In determining the Persons to whom Options or Restricted Shares shall be granted and the number of Restricted Shares or Options to be granted, the Committee shall take into account the nature of the Person’s duties, such Person’s present and potential contributions to the success of the Company and such other factors as it shall deem relevant in connection with accomplishing the purposes of the Plan. A Key Employee who has been granted Options or Restricted Shares under the Plan may be granted additional Options or Restricted Shares, subject to such limitations as may be imposed by the Code on the grant of Incentive Stock Options. Notwithstanding anything herein to the Contrary, no Participant shall have any right or entitlement to continued employment for any period, or to receive any Options or Restricted Shares. Incentive Stock Options and Restricted Shares constituting performance based compensation within the meaning of Section 162(m) of the Code) may be granted only to Key Employees of the Company or of any Subsidiary of the Company.

Section 6. Options

               The Committee is hereby authorized to grant Options to Participants upon the following terms and the conditions (except to the extent otherwise provided in Section 7) and with such additional terms and conditions, in either case not inconsistent with the provisions of the Plan, as the Committee shall determine:

               (a)  Exercise Price . The exercise price per Share purchasable under Options shall be determined by the Committee at the time the Option is granted but generally shall not be less than the Fair Market Value of the Shares covered thereby at the time the Option is granted.

               (b)  Option Term . The term of each Non-Qualified Stock Option shall be fixed by the Committee but generally shall not exceed ten (10) years from the date of grant.

               (c)  Time and Method of Exercise . The Committee shall determine the time or times at which the right to exercise an Option may vest, and the method or methods by which, and the form or forms in which, payment of the option price with respect to exercises of such Option may be made or deemed to have been made (including, without limitation, (i) cash, Shares, outstanding Options or other consideration, or any combination thereof, having a Fair Market Value on the exercise date equal to the relevant option price and (ii) a broker-assisted cashless exercise program established by the Committee), provided in each case that such methods avoid “short-swing” profits to the Participant under Section 16(b) of the Securities Exchange Act of 1934, as amended. The payment of the exercise price of an Option may be made in a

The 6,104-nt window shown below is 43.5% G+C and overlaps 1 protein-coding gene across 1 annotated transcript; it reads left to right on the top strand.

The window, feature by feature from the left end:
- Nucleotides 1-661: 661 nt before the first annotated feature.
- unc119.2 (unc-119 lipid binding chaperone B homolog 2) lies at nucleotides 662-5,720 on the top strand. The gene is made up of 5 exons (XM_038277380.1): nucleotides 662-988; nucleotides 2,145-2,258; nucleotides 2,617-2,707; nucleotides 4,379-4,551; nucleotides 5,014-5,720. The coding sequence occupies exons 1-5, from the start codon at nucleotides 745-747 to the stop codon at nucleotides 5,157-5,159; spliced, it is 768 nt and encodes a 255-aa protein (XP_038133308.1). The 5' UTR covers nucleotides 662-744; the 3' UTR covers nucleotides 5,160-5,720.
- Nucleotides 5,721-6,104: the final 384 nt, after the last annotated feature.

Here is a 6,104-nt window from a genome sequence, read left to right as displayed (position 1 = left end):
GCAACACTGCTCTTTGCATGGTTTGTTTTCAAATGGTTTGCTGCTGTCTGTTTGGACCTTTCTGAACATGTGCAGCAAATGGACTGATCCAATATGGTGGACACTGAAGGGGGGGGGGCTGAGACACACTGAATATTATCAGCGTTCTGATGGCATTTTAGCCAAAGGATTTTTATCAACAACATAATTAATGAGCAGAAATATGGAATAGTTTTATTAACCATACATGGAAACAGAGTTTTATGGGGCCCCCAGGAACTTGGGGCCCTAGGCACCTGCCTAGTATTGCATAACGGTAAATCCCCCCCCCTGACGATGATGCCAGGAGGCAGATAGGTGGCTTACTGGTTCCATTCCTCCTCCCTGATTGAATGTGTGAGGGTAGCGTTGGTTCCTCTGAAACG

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single payment or transfer, in installments, or on a deferred basis, in each case in accordance with rules and procedures established by the Committee.

               (d)  Incentive Stock Options . All terms of any Incentive Stock Option granted under the Plan shall comply in all respects with the provisions of Section 422 of the Code, or any successor provision thereto, and any regulations promulgated thereunder including that, (i)(A) in the case of a grant to a Person that is not a Ten Percent Stockholder the purchase price per Share purchasable under Incentive Stock Options shall not be less than the Fair Market Value of a Share on the date of grant and (B) in the case of a grant to a Ten Percent Stockholder the purchase price per Share purchasable under Incentive Stock Options shall not be less than 110% of the Fair Market Value of a Share on the date of grant and (ii) the term of each Incentive Stock Option shall be fixed by the Committee but shall in no event be more than ten (10) years from the date of grant, or in the case of an Incentive Stock Option granted to a Ten Percent Stockholder, five (5) years from the date of grant.

Section 7. Restricted Shares

     The Committee is hereby authorized to grant Awards of Performance-Based Restricted Shares or Non-employee Director Restricted Shares to Participants upon the following terms and conditions and with such additional terms and conditions, in either case not inconsistent with the provisions of the Plan, as the Committee shall determine. Each Restricted Share Award under the Plan shall be evidenced by a stock certificate of the Company, registered in the name of the Participant, accompanied by a Restricted Stock Agreement in such form as the Committee shall prescribe from time to time. The Restricted Share Awards shall comply with the following terms and conditions and with such other terms and conditions not inconsistent with the terms of this Plan as the Committee, in its discretion, shall establish.

     (a). Stock Legends; Prohibition on Disposition. Certificates for Shares of Restricted Stock shall bear an appropriate legend referring to the restrictions to which they are subject, and any attempt to dispose of any Shares in contravention of such restrictions shall be null and void and without effect. The certificates representing Shares of Restricted Stock shall be held by the Company until the restrictions are satisfied. Upon the expiration or termination of the Restricted Period and the satisfaction of any other conditions prescribed by the Committee, the restrictions applicable to Restricted Shares shall lapse, and, a certificate for such Shares may be delivered, free of all such restrictions, to the Participant or the Participant’s beneficiary or estate, as the case may be.